>Do MPAA rating matter any more?

>I rented Doom this weekend (it was a free rental and I felt the need for some mindless killin’ and cussin’)

I was able to rent the super deluxe un-rated version that had more death, destruction and mayhem that I could have seen in theaters.

Seem that whole un-rated edition n DVD is quite the rage these days.

Now, I could be wrong, but didn’t the MPAA create ratings to help parents and keep kids from seeing certain things? So my question is–if a movie comes out in theaters as PG-13 or R but is then released in the unrated DVD version, what’s the point of the rating? I mean, let’s face it–most kids can probably rent the unrated version and see more carnage, nudity, dirty jokes or hear more cussin’ in the confines of their own home. Does that make it better or worse?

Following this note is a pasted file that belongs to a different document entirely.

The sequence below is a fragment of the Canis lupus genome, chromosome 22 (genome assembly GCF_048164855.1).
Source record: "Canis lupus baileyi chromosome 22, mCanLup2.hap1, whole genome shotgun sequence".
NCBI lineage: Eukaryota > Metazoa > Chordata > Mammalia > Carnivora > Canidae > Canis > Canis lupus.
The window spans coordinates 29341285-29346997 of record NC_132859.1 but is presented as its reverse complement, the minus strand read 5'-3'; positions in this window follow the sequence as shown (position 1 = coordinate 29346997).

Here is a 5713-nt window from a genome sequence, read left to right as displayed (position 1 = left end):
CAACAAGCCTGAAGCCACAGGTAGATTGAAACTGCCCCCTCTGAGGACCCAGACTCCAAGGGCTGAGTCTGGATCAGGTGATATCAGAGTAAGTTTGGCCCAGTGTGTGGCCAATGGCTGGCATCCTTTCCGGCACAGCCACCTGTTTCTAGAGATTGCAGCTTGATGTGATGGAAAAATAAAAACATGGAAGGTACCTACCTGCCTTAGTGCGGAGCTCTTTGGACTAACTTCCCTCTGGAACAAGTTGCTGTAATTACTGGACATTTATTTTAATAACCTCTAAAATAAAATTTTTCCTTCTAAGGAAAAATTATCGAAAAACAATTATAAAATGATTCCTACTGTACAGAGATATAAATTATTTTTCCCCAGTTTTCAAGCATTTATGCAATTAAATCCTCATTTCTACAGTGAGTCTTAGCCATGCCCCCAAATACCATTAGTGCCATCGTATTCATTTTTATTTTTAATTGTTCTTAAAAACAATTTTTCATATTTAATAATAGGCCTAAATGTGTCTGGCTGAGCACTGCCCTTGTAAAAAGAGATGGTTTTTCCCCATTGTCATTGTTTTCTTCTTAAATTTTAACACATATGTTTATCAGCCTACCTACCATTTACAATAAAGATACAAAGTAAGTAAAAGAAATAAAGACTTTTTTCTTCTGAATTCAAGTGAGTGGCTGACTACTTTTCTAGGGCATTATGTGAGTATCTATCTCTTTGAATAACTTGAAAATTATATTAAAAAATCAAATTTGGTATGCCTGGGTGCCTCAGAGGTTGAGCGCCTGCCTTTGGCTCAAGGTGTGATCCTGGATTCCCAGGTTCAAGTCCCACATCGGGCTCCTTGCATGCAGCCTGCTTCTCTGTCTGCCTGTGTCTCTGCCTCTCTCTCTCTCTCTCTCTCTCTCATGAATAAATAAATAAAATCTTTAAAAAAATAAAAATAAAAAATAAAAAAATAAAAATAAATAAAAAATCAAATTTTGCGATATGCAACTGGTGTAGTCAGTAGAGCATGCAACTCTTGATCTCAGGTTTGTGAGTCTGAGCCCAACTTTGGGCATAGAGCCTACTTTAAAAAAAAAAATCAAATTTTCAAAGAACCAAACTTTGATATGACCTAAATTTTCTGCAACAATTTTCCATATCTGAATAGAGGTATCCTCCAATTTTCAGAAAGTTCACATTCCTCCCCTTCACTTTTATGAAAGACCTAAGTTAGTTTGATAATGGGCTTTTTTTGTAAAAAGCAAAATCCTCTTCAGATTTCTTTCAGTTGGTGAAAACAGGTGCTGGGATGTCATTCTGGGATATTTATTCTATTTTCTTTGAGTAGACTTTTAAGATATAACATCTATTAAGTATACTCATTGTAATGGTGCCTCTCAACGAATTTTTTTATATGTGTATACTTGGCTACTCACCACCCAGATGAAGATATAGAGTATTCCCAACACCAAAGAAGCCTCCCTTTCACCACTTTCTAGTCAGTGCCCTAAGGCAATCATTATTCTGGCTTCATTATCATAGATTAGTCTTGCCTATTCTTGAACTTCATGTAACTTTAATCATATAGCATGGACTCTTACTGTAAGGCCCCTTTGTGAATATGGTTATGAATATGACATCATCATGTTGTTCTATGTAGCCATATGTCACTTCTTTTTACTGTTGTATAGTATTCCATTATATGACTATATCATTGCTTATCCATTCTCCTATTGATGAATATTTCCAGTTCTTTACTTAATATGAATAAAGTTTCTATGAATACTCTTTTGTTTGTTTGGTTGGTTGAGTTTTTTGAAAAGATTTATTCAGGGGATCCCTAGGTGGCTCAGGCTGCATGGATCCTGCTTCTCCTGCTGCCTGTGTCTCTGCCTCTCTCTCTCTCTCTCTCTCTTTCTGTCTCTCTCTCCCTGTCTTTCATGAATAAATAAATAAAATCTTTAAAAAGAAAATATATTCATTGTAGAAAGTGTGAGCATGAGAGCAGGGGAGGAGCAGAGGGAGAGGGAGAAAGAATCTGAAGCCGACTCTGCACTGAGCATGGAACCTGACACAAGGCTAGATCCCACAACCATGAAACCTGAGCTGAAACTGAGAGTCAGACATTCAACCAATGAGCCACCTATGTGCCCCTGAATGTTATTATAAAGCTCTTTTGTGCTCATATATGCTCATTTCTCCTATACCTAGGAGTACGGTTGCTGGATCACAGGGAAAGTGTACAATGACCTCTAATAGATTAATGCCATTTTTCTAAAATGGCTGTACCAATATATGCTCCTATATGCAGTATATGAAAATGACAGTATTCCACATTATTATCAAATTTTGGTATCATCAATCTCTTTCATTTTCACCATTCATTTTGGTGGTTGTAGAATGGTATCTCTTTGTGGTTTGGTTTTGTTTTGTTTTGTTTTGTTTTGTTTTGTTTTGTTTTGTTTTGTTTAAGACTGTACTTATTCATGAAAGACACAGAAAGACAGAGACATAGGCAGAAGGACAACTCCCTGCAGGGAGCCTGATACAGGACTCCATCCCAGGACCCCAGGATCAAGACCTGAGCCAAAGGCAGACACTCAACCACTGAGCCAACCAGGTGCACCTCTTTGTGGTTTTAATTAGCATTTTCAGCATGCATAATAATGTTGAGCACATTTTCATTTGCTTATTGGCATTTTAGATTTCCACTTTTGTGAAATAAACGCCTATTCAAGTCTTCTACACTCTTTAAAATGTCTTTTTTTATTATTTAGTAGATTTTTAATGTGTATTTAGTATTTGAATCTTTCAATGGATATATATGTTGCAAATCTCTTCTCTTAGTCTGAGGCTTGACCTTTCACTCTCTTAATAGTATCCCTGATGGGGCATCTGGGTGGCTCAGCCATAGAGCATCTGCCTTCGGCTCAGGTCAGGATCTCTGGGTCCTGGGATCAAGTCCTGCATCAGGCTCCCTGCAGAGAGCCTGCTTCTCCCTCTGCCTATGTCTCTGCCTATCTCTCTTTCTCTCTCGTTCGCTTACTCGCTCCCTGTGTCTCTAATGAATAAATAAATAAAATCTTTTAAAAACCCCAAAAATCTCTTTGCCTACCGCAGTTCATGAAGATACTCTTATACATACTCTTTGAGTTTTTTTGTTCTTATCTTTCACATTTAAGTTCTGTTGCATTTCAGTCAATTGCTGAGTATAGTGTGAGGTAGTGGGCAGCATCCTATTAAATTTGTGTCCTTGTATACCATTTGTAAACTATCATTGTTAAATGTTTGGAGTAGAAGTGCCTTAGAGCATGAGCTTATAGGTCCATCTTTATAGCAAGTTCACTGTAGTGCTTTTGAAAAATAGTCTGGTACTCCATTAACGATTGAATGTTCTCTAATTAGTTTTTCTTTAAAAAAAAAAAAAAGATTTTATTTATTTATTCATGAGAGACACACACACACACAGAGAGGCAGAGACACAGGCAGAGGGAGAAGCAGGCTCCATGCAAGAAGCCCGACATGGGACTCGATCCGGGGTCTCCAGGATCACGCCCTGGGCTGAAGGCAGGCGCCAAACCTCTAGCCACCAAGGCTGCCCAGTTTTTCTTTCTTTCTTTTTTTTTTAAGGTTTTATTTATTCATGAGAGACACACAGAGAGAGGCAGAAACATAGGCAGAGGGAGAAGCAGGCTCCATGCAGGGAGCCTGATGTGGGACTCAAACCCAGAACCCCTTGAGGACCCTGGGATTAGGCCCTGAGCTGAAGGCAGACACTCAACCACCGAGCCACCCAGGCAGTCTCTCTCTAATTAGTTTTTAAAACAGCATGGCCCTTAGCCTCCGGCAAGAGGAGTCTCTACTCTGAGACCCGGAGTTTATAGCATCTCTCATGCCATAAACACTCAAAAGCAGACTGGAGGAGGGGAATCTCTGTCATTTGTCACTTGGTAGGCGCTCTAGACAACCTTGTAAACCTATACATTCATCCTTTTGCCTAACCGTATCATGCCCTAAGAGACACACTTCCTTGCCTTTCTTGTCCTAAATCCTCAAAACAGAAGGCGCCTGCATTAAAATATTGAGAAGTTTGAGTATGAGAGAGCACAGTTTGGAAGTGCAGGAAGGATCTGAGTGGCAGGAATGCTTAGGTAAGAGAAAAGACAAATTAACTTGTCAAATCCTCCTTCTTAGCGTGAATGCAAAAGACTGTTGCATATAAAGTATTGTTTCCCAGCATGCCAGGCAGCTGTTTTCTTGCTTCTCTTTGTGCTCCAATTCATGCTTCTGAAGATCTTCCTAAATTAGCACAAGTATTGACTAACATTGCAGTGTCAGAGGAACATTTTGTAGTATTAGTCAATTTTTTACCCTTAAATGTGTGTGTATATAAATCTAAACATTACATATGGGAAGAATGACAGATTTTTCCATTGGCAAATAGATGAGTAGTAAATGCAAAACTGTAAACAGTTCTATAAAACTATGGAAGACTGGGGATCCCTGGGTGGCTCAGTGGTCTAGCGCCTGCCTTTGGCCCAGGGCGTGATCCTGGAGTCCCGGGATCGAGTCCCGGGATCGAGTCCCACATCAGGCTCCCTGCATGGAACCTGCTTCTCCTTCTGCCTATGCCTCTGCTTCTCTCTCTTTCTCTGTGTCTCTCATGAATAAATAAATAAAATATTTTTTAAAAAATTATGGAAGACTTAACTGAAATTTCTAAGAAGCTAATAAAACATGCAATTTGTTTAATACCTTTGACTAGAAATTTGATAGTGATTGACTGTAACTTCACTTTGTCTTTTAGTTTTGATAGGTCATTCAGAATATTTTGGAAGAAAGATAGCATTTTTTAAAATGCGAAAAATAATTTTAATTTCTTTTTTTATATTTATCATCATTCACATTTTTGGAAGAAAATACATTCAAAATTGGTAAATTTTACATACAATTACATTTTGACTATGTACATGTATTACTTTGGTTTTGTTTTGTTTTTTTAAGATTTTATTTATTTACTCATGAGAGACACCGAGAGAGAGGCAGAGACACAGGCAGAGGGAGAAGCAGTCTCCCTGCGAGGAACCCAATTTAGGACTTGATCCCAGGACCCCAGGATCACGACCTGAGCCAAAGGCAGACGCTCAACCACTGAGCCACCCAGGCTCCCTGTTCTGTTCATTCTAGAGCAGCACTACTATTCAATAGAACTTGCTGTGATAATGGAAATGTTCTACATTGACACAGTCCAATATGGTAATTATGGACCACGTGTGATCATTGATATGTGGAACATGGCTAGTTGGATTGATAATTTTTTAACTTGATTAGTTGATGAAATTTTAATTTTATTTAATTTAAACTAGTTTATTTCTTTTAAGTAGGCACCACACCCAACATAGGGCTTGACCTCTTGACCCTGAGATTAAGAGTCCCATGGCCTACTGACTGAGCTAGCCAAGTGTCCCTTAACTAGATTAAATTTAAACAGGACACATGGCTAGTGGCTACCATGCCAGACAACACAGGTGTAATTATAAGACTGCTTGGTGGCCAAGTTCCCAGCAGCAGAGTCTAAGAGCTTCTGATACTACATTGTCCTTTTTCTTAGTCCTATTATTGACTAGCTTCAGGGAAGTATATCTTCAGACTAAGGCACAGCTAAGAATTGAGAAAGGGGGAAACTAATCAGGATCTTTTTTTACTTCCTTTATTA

Also, when Hollywood looks around and wonders why we’re not lining up to see movies intheaters, could this be a reason? I wait two months and I can see the unexpigated version at home for less at my convience. Why plunk down eight bucks to see a comprimised vision or a shortened version?

And not every movie is worth an unrated or extended edition.

Did we really get any more laughs from the extended Wedding Crashers or 40 Year Old Virgin? Did we need more slaughter and mayhem in Doom? Did we need a dirtier Dukes of Hazard?

Probably not so much.

But on the other hand, there arent many who’d argue that the four-disc editons of the Lord of the Rings trilogy aren’t just masterfully done and worth the extra edition.

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